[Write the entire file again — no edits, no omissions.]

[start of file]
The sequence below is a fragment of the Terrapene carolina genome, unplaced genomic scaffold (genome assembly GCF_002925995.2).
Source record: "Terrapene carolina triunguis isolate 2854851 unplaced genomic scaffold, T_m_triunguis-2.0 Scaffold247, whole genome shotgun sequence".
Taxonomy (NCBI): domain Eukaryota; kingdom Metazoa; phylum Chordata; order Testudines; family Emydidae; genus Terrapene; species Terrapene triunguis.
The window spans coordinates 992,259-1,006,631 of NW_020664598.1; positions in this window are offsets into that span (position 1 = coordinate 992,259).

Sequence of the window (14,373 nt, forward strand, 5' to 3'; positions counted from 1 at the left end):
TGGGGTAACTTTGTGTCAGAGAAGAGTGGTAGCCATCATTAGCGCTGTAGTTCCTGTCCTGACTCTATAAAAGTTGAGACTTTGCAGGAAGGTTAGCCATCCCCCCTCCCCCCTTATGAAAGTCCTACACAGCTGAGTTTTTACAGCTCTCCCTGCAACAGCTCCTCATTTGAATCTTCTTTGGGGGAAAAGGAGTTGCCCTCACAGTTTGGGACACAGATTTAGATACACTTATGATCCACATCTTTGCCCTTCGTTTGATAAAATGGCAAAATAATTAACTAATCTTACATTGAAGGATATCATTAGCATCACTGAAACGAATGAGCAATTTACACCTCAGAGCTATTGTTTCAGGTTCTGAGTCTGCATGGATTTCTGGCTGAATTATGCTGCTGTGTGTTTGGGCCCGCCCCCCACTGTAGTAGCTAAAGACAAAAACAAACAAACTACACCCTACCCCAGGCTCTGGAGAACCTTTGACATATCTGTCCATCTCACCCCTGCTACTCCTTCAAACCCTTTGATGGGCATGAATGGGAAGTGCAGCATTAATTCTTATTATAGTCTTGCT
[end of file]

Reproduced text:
The sequence below is a fragment of the Terrapene carolina genome, unplaced genomic scaffold (genome assembly GCF_002925995.2).
Source record: "Terrapene carolina triunguis isolate 2854851 unplaced genomic scaffold, T_m_triunguis-2.0 Scaffold247, whole genome shotgun sequence".
Taxonomy (NCBI): domain Eukaryota; kingdom Metazoa; phylum Chordata; order Testudines; family Emydidae; genus Terrapene; species Terrapene triunguis.
The window spans coordinates 992,259-1,006,631 of NW_020664598.1; positions in this window are offsets into that span (position 1 = coordinate 992,259).

Sequence of the window (14,373 nt, forward strand, 5' to 3'; positions counted from 1 at the left end):
TGGGGTAACTTTGTGTCAGAGAAGAGTGGTAGCCATCATTAGCGCTGTAGTTCCTGTCCTGACTCTATAAAAGTTGAGACTTTGCAGGAAGGTTAGCCATCCCCCCTCCCCCCTTATGAAAGTCCTACACAGCTGAGTTTTTACAGCTCTCCCTGCAACAGCTCCTCATTTGAATCTTCTTTGGGGGAAAAGGAGTTGCCCTCACAGTTTGGGACACAGATTTAGATACACTTATGATCCACATCTTTGCCCTTCGTTTGATAAAATGGCAAAATAATTAACTAATCTTACATTGAAGGATATCATTAGCATCACTGAAACGAATGAGCAATTTACACCTCAGAGCTATTGTTTCAGGTTCTGAGTCTGCATGGATTTCTGGCTGAATTATGCTGCTGTGTGTTTGGGCCCGCCCCCCACTGTAGTAGCTAAAGACAAAAACAAACAAACTACACCCTACCCCAGGCTCTGGAGAACCTTTGACATATCTGTCCATCTCACCCCTGCTACTCCTTCAAACCCTTTGATGGGCATGAATGGGAAGTGCAGCATTAATTCTTATTATAGTCTTGCT